But not well done to RTÉ, who really should have drafted in the men in maroon as a late addition to the shortlist for Team of the Year, to be announced tonight. The award will be won by Limerick or Dundalk or Leinster or the Irish rugby team or the women’s hockey team, and that’s fair enough.

Really, though, it should be won by Mullinalaghta. Especially after the week that was in it. A week when we were all Mullinalaghta.

Whipping up a storm

Here’s a Ted Walsh story for you.

Back in the day, as an amateur rider, he took a pearler of a fall at Cheltenham in the National Hunt Chase Challenge Cup. A couple of tonnes of horseflesh collapsed to the ground on the landing side of the fence. He was underneath the couple of tonnes of horseflesh.

“Poor horse,” lamented some plummy-voiced onlooker.

“What about me?” a bruised and battered Ted stormed in riposte after he’d managed eventually to drag himself to his feet. “I’ve a wife and three kids at home!”

The story came to mind the other day on foot of a Twitter debate arising from a British newspaper column written by a non-racing pundit that deplored the use of the whip and the manner in which horses are “being thrashed with whips up and down the country”.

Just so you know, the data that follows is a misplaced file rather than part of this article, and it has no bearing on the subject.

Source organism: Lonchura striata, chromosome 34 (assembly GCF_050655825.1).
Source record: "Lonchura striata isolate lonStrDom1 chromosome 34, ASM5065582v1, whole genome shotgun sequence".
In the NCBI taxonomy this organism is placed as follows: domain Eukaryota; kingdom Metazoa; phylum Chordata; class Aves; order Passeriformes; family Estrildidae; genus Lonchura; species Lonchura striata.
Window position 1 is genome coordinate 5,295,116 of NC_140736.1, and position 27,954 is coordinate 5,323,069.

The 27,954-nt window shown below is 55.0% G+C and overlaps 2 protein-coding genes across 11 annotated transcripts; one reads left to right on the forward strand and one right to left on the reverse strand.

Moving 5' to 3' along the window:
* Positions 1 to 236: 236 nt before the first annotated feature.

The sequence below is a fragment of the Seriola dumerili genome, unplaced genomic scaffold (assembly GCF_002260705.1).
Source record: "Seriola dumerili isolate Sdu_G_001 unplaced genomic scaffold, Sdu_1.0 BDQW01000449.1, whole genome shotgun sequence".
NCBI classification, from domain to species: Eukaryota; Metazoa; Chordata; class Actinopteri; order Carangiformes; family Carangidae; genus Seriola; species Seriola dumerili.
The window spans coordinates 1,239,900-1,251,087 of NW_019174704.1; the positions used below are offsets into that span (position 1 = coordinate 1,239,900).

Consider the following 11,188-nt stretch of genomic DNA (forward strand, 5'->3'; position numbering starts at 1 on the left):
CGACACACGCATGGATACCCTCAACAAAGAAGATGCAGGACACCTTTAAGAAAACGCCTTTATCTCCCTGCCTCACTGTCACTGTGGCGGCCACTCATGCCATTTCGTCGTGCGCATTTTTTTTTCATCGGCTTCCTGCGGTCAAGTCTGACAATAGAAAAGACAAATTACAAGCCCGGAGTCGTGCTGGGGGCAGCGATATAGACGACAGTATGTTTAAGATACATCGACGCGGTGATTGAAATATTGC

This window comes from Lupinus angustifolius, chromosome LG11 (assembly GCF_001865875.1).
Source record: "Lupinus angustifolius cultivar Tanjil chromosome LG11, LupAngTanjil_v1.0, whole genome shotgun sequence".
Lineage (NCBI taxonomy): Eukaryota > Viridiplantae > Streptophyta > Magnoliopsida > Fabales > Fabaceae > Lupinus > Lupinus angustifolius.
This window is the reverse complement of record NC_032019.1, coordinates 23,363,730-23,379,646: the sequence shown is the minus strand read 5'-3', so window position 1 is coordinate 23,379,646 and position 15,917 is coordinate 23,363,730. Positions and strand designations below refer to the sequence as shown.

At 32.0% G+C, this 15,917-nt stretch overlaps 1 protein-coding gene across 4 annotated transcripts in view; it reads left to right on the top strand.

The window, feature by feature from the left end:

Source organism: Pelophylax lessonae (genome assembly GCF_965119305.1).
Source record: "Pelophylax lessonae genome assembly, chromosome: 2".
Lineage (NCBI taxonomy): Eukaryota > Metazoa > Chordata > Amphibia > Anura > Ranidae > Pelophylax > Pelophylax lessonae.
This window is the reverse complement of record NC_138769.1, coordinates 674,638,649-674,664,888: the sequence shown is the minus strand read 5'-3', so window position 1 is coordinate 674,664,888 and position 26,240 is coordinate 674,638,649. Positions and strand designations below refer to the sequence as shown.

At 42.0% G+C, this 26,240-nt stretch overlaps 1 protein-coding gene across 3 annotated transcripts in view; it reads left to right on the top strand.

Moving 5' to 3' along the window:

Thrashed? By implements that are light and filled with foam?

Not long after the RSPCA agreed that no scientific evidence exists to prove the whip inflicts pain on a horse when properly used?

It would be no bad day’s work for the racing authorities to articulate the case for the whip to the racing public.

Not least because the Poor Horse brigade are loud and numerous. They shouldn’t be encouraged.

Heroes & villains

Stairway to Heaven

Ciarán Crowe and Joe Lyons: Authors of At Last, a gorgeous doorstep of a book celebrating Limerick’s MacCarthy Cup triumph.

Troy Parrott: The young Dubliner, pictured, did what Harry Kane failed to do by scoring in a Spurs victory in Barcelona last Tuesday.

Hell in a handcart

Those Chelsea fans: Not Remain voters, one suspects.

Team Sky: The world of ethics will probably survive.